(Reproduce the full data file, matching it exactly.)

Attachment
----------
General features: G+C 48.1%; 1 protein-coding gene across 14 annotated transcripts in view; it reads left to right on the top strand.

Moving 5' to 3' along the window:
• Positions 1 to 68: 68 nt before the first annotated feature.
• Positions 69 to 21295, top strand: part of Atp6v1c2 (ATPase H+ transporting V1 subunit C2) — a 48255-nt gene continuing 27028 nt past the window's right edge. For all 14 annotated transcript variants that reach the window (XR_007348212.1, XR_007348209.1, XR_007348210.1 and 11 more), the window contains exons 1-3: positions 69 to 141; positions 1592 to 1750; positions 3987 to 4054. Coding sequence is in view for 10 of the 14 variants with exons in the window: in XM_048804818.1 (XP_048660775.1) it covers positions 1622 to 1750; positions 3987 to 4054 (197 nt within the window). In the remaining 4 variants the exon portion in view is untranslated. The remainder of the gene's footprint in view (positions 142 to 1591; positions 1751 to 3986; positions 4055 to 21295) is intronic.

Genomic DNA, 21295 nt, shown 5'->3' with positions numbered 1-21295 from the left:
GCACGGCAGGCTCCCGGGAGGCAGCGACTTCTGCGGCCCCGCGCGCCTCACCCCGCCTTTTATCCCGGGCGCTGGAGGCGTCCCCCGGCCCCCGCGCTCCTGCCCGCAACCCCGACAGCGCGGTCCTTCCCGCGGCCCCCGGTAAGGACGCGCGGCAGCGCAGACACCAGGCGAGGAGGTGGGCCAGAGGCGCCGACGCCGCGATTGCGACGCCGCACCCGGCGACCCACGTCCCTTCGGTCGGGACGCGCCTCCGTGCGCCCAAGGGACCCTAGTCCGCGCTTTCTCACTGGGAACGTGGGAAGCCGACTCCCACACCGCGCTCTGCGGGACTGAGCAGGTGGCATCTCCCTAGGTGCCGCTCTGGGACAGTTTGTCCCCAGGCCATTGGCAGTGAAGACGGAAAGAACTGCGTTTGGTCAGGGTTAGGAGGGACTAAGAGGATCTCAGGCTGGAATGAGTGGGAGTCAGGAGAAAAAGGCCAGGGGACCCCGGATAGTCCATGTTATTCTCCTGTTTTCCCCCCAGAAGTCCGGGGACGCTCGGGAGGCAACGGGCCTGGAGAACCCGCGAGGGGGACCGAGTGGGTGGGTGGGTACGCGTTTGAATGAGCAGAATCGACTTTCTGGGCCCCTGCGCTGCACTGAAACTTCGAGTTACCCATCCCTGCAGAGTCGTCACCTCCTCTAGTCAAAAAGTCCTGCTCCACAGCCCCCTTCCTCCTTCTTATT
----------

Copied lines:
General features: G+C 48.1%; 1 protein-coding gene across 14 annotated transcripts in view; it reads left to right on the top strand.

Moving 5' to 3' along the window:
• Positions 1 to 68: 68 nt before the first annotated feature.
• Positions 69 to 21295, top strand: part of Atp6v1c2 (ATPase H+ transporting V1 subunit C2) — a 48255-nt gene continuing 27028 nt past the window's right edge. For all 14 annotated transcript variants that reach the window (XR_007348212.1, XR_007348209.1, XR_007348210.1 and 11 more), the window contains exons 1-3: positions 69 to 141; positions 1592 to 1750; positions 3987 to 4054. Coding sequence is in view for 10 of the 14 variants with exons in the window: in XM_048804818.1 (XP_048660775.1) it covers positions 1622 to 1750; positions 3987 to 4054 (197 nt within the window). In the remaining 4 variants the exon portion in view is untranslated. The remainder of the gene's footprint in view (positions 142 to 1591; positions 1751 to 3986; positions 4055 to 21295) is intronic.

Genomic DNA, 21295 nt, shown 5'->3' with positions numbered 1-21295 from the left:
GCACGGCAGGCTCCCGGGAGGCAGCGACTTCTGCGGCCCCGCGCGCCTCACCCCGCCTTTTATCCCGGGCGCTGGAGGCGTCCCCCGGCCCCCGCGCTCCTGCCCGCAACCCCGACAGCGCGGTCCTTCCCGCGGCCCCCGGTAAGGACGCGCGGCAGCGCAGACACCAGGCGAGGAGGTGGGCCAGAGGCGCCGACGCCGCGATTGCGACGCCGCACCCGGCGACCCACGTCCCTTCGGTCGGGACGCGCCTCCGTGCGCCCAAGGGACCCTAGTCCGCGCTTTCTCACTGGGAACGTGGGAAGCCGACTCCCACACCGCGCTCTGCGGGACTGAGCAGGTGGCATCTCCCTAGGTGCCGCTCTGGGACAGTTTGTCCCCAGGCCATTGGCAGTGAAGACGGAAAGAACTGCGTTTGGTCAGGGTTAGGAGGGACTAAGAGGATCTCAGGCTGGAATGAGTGGGAGTCAGGAGAAAAAGGCCAGGGGACCCCGGATAGTCCATGTTATTCTCCTGTTTTCCCCCCAGAAGTCCGGGGACGCTCGGGAGGCAACGGGCCTGGAGAACCCGCGAGGGGGACCGAGTGGGTGGGTGGGTACGCGTTTGAATGAGCAGAATCGACTTTCTGGGCCCCTGCGCTGCACTGAAACTTCGAGTTACCCATCCCTGCAGAGTCGTCACCTCCTCTAGTCAAAAAGTCCTGCTCCACAGCCCCCTTCCTCCTTCTTATT